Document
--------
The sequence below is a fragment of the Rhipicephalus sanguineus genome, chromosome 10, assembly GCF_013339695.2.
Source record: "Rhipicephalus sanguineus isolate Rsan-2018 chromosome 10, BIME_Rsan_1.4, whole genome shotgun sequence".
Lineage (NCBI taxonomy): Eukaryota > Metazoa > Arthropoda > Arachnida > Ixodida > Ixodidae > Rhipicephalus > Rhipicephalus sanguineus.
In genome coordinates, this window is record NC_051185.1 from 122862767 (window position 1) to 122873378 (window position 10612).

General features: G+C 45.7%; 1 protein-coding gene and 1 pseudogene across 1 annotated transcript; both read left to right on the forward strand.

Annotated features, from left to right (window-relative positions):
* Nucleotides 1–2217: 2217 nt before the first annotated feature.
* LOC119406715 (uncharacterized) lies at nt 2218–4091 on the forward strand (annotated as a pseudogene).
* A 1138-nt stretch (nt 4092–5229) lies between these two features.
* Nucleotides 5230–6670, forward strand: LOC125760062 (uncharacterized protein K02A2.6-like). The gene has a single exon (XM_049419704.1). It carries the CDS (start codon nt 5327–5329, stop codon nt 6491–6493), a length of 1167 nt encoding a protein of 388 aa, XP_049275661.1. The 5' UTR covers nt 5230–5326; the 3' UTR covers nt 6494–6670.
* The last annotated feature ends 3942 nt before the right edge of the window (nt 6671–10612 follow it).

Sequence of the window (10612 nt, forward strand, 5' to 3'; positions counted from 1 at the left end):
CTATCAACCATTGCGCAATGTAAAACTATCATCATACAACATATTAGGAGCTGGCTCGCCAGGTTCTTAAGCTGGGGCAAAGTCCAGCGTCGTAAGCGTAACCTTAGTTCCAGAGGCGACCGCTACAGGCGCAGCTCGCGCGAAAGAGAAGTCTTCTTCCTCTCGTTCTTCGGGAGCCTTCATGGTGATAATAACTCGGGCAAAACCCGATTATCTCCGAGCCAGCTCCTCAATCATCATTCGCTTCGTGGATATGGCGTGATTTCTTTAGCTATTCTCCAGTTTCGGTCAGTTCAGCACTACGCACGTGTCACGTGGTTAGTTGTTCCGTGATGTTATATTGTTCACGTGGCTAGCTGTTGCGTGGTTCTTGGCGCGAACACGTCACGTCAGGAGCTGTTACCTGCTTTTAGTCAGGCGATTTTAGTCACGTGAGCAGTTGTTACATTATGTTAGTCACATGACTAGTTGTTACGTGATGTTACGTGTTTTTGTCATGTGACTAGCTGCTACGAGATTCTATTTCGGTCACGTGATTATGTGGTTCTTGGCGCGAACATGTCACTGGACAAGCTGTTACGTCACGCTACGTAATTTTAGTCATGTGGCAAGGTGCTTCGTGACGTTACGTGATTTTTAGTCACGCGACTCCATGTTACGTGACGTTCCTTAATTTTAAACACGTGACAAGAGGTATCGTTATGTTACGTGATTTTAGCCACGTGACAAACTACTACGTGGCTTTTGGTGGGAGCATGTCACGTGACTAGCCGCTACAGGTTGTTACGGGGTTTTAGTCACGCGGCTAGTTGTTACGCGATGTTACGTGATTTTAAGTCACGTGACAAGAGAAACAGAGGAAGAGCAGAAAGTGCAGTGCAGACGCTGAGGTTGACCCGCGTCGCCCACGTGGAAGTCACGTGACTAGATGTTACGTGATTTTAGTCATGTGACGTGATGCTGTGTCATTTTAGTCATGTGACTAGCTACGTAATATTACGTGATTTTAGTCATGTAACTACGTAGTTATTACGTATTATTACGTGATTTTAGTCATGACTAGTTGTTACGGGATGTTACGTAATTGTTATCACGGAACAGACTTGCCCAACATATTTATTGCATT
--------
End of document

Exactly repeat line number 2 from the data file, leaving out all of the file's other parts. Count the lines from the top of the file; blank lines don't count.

Source record: "Rhipicephalus sanguineus isolate Rsan-2018 chromosome 10, BIME_Rsan_1.4, whole genome shotgun sequence".